CT-LASER Education IMLS Workshop Agenda


Computational Thinking to Library and Archival Science Education & Research (CT-LASER)

Workshop Agenda


Wed. Apr. 3 afternoon: University of Maryland
Hornbake North Basement
Room 0302J

12:30-1:00 p.m.: REGISTRATION


1:00-1:15 p.m.: WELCOME & BRIEF INTRODUCTIONS

Michael Kurtz (host), Richard Marciano (UMD)


1:15-3:00 COMPUTATIONAL THINKING

1:15-2:00 Computational Thinking for Math & Science Education
David Weintrop (UMD) — Slides

On its relevance and how it is being introduced into STEM education:

        • Defining CT for M & Sci Classrooms
        • Relevance to M & Sci education
        • NRC’s Framework for K-12 Science Education & Next Generation  Science Standards
        • Introduction to the 22 computational thinking practices
        • Presentation of a computationally enhanced less plan of a science topic

2:00-2:45 Computational Thinking for Library & Archival Studies Education and Practice
Bill Underwood (UMD) — Slides

On its relevance and how it is being introduced:

        • Defining CT for Lib & Archival Education
        • Examples of archival practices that incorporate computational thinking practices
        • The need for a framework for Library & Archival Studies Education

2:45-3:00 Questions from Workshop Participants


3:00-3:15: BREAK


3:15-5:00: ARCHIVAL CASES & LESSON PLANS

3:15-4:00 CASES: Computational Archival Science Educational System
Phil Piety (UMD) Slides — Greg Jansen (UMD) Slides

4:00-4:45 Presenting a Computationally-enhanced Lesson Plan for an Archival Topic
Bill Underwood (UMD)

4:45-5:00 Application of this Approach Across Educational Institutions
Mark Hedges (KCL) — Slides, Adam Kriesberg (UMD)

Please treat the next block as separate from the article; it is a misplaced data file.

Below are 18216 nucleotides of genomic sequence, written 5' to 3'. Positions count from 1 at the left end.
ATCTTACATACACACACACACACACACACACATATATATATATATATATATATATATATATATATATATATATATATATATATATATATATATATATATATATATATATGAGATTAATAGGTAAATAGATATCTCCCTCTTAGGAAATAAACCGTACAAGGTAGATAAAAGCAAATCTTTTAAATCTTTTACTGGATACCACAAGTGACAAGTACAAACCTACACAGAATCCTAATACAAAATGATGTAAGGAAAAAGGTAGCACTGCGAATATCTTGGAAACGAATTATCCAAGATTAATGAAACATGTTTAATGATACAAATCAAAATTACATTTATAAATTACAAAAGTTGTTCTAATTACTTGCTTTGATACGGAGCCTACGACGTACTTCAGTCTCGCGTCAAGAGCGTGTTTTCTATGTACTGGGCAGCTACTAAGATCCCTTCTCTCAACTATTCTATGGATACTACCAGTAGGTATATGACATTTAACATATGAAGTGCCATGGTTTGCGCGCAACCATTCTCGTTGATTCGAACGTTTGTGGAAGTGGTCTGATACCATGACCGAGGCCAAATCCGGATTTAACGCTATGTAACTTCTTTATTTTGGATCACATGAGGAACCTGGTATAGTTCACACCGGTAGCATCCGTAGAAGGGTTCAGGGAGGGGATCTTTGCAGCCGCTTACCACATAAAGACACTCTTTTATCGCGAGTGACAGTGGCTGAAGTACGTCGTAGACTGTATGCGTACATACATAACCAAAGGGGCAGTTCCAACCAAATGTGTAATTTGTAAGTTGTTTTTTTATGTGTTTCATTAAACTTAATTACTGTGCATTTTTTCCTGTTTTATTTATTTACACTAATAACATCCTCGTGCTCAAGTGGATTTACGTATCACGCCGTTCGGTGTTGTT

5:00-5:30: NEXT STEPS

Update on the Establishment of AHRC UK/US CAS Network
Mark Hedges (KCL) — Slides

Summary of concepts discussed, an overview of the next day
Michael Kurtz, Bill Underwood (UMD)


5:30 – 7:30 RECEPTION:

Workshop Participant Reception (outside of meeting room)


Thu. Apr. 4 — Smithsonian National Museum of Natural History (on the Mall) — Library
10th and Constitution Ave entrance

9:00-10:15: PARTICIPANT FORUM

9:00-10:00 Lightning Talks: 3 min each
Michael Kurtz (host), Richard Marciano (UMD)

      1. Bill Underwood (UMD): Computational Thinking for Libraries and Archival Studies Education and Practice
      2. Phil Piety (UMD): CASES – Computational Archival Science Educational System
      3. Mark Hedges (KCL): AHRC UK/US Computational Archival Science Network — Slides
      4. Sonia Ranade (TNA): Contextualizing the Archives at the TNA — Slides
      5. Rebecca Dikow (SI): ML and Museum Collections — Slides
      6. Thomas Padilla (UNLV / OCLC): Collections as Data — Slides
      7. Vicki Lemieux (UBC): Trustworthy Systems — Slides
      8. Tula Giannini (Pratt): Computational Culture — Slides
      9. Heather Soyka (Kent State): Archival Studies — Slides
      10. Kora Golub (Linnaeus U.): Automated Subject Indexing — Slides
      11. Matt Burton (U. Pittsburgh): Data Science in Libraries — Slides
      12. Jessica Farrell (Educopia): Communities of Practice — Slides
      13. Yoichi Tomiura (Kyushu U.): Information Infrastructure — Slides
      14. Ryan Cox (MD State Archives): Historical Methodology — Slides
      15. Michael Levy (USHMM): Digital Asset Management
      16. Michael Haley Goldman (USHMM): Educational Projects
      17. Meghan Ferriter (LOC): Collections as Data
      18. Bob Horton (NMAH): Computing the Archives